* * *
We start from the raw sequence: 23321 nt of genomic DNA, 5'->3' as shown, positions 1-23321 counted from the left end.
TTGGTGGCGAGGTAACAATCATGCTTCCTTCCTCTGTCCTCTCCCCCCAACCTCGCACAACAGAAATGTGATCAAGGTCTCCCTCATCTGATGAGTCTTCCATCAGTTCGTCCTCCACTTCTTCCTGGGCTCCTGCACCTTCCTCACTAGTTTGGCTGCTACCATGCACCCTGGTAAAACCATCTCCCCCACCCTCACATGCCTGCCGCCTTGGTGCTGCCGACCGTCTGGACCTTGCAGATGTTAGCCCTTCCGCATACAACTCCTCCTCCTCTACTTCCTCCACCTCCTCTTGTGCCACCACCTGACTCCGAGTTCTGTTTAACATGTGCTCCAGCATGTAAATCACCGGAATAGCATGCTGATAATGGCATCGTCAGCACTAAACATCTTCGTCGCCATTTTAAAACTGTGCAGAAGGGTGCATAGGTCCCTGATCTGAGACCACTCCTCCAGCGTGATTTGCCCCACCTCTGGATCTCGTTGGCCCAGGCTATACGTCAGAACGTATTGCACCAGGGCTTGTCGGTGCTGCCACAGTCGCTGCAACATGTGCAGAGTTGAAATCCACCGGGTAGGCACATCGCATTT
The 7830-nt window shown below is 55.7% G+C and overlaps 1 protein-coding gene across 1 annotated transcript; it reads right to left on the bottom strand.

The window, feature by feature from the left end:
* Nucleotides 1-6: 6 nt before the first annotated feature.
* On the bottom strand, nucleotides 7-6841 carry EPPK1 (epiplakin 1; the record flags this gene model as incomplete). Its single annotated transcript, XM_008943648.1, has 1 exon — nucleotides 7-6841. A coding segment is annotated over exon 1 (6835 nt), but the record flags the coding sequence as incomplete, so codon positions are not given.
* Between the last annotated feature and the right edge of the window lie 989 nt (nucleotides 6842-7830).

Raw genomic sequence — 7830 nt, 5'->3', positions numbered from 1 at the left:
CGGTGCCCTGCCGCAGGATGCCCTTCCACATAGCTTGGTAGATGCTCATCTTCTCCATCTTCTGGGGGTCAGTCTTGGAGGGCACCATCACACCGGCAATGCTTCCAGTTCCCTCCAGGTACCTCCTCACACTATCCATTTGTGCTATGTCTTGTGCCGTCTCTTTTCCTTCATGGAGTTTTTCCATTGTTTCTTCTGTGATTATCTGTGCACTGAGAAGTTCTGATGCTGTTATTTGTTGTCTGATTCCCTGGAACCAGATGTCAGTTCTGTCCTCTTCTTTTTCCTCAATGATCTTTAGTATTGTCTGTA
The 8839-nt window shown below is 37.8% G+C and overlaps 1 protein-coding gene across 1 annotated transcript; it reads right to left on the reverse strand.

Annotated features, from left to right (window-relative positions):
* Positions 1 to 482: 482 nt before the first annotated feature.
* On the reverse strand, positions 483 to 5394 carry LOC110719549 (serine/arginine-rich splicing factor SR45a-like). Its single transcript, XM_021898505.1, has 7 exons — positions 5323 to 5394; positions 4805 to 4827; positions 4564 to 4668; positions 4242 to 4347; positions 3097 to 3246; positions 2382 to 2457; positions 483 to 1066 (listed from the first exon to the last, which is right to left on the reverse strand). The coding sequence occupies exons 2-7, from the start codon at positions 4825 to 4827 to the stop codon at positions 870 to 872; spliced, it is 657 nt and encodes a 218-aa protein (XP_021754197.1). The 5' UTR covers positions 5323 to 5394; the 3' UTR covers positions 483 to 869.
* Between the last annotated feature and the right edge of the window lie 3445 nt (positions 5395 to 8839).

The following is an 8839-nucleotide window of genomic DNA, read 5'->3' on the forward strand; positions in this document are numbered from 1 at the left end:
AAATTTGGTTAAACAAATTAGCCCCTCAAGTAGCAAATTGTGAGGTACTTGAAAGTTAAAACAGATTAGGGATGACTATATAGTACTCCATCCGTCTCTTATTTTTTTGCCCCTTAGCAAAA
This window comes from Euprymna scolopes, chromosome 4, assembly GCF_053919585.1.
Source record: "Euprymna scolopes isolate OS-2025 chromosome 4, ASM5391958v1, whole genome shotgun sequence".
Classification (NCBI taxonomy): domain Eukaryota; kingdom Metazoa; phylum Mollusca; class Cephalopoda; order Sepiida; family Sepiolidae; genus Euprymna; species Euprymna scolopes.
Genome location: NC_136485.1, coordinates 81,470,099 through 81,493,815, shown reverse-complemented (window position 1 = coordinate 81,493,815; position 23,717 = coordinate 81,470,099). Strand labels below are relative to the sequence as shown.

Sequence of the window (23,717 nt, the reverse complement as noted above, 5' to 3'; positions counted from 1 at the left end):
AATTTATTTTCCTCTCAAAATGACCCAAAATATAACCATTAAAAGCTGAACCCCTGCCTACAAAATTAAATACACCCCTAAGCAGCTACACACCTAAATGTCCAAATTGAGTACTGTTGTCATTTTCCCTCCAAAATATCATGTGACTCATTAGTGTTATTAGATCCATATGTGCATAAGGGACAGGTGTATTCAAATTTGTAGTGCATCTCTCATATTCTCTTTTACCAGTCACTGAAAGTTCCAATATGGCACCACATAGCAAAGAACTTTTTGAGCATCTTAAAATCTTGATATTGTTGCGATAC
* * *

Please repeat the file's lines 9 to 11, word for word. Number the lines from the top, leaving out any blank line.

CGGTGCCCTGCCGCAGGATGCCCTTCCACATAGCTTGGTAGATGCTCATCTTCTCCATCTTCTGGGGGTCAGTCTTGGAGGGCACCATCACACCGGCAATGCTTCCAGTTCCCTCCAGGTACCTCCTCACACTATCCATTTGTGCTATGTCTTGTGCCGTCTCTTTTCCTTCATGGAGTTTTTCCATTGTTTCTTCTGTGATTATCTGTGCACTGAGAAGTTCTGATGCTGTTATTTGTTGTCTGATTCCCTGGAACCAGATGTCAGTTCTGTCCTCTTCTTTTTCCTCAATGATCTTTAGTATTGTCTGTA
The 8839-nt window shown below is 37.8% G+C and overlaps 1 protein-coding gene across 1 annotated transcript; it reads right to left on the reverse strand.

Annotated features, from left to right (window-relative positions):